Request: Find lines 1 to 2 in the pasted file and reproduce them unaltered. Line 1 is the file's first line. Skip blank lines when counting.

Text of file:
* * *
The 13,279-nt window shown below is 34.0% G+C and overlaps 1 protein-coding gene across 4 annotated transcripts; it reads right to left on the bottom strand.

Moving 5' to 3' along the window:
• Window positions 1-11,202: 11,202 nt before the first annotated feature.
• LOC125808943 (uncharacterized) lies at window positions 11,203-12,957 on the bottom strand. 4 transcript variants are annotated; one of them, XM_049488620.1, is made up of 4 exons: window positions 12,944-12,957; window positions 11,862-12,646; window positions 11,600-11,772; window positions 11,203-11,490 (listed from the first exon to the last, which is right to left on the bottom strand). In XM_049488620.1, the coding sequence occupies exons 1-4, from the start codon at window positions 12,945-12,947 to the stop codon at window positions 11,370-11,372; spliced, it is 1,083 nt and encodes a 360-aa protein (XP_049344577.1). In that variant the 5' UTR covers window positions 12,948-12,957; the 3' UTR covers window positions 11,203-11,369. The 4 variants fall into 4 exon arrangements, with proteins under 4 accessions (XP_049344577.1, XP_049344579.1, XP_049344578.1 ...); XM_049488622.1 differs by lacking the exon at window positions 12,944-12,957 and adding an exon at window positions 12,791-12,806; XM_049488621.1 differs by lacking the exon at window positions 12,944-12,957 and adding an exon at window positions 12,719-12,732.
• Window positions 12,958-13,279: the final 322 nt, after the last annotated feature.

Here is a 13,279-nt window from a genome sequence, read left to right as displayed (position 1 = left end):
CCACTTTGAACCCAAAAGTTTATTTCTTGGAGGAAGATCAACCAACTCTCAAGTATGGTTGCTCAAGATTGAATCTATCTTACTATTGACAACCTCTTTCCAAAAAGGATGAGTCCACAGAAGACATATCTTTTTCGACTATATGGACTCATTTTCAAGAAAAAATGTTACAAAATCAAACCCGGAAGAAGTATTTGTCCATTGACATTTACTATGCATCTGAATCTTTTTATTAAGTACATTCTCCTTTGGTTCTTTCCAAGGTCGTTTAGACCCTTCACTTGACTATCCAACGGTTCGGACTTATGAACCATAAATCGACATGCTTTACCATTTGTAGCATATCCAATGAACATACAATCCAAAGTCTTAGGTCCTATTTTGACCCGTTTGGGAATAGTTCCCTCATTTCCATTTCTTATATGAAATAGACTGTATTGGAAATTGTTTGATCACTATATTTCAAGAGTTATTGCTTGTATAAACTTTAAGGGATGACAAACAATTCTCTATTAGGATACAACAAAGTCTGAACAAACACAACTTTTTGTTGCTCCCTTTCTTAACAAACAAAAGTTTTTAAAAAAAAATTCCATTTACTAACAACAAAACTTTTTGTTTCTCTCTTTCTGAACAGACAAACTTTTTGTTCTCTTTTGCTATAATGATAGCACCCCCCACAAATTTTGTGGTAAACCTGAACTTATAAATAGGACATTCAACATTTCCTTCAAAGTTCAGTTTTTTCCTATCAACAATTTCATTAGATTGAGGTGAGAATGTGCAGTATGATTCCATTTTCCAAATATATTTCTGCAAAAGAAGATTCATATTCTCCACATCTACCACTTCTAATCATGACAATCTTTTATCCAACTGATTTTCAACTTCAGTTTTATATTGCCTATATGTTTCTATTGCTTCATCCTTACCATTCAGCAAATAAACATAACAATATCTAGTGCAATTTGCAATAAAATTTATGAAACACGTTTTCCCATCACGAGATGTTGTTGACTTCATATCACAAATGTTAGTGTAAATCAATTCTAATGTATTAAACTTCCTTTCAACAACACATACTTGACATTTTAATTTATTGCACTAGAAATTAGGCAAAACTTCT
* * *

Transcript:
The 13,279-nt window shown below is 34.0% G+C and overlaps 1 protein-coding gene across 4 annotated transcripts; it reads right to left on the bottom strand.

Moving 5' to 3' along the window: